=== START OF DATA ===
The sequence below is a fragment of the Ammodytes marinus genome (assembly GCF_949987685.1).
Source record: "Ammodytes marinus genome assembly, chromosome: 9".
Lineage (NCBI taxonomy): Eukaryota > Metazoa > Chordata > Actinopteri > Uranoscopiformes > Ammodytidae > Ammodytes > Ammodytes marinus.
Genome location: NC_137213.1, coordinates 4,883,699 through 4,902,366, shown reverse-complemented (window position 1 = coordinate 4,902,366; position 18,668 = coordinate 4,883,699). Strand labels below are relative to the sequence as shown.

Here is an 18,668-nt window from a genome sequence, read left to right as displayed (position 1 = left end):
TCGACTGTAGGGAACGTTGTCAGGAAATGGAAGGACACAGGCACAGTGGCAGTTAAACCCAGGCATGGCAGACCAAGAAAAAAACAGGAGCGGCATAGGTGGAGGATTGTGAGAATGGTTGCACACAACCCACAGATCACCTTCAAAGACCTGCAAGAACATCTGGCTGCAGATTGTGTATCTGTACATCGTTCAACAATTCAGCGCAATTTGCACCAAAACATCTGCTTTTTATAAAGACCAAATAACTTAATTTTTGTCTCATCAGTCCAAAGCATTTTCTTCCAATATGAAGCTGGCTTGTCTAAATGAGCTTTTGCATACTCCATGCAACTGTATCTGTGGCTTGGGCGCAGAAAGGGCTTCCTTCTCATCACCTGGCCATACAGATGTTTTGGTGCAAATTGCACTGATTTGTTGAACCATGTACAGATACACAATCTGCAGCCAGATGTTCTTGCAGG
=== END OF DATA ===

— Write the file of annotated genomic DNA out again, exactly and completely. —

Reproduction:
The sequence below is a fragment of the Ammodytes marinus genome (assembly GCF_949987685.1).
Source record: "Ammodytes marinus genome assembly, chromosome: 9".
Lineage (NCBI taxonomy): Eukaryota > Metazoa > Chordata > Actinopteri > Uranoscopiformes > Ammodytidae > Ammodytes > Ammodytes marinus.
Genome location: NC_137213.1, coordinates 4,883,699 through 4,902,366, shown reverse-complemented (window position 1 = coordinate 4,902,366; position 18,668 = coordinate 4,883,699). Strand labels below are relative to the sequence as shown.

Here is an 18,668-nt window from a genome sequence, read left to right as displayed (position 1 = left end):
TCGACTGTAGGGAACGTTGTCAGGAAATGGAAGGACACAGGCACAGTGGCAGTTAAACCCAGGCATGGCAGACCAAGAAAAAAACAGGAGCGGCATAGGTGGAGGATTGTGAGAATGGTTGCACACAACCCACAGATCACCTTCAAAGACCTGCAAGAACATCTGGCTGCAGATTGTGTATCTGTACATCGTTCAACAATTCAGCGCAATTTGCACCAAAACATCTGCTTTTTATAAAGACCAAATAACTTAATTTTTGTCTCATCAGTCCAAAGCATTTTCTTCCAATATGAAGCTGGCTTGTCTAAATGAGCTTTTGCATACTCCATGCAACTGTATCTGTGGCTTGGGCGCAGAAAGGGCTTCCTTCTCATCACCTGGCCATACAGATGTTTTGGTGCAAATTGCACTGATTTGTTGAACCATGTACAGATACACAATCTGCAGCCAGATGTTCTTGCAGG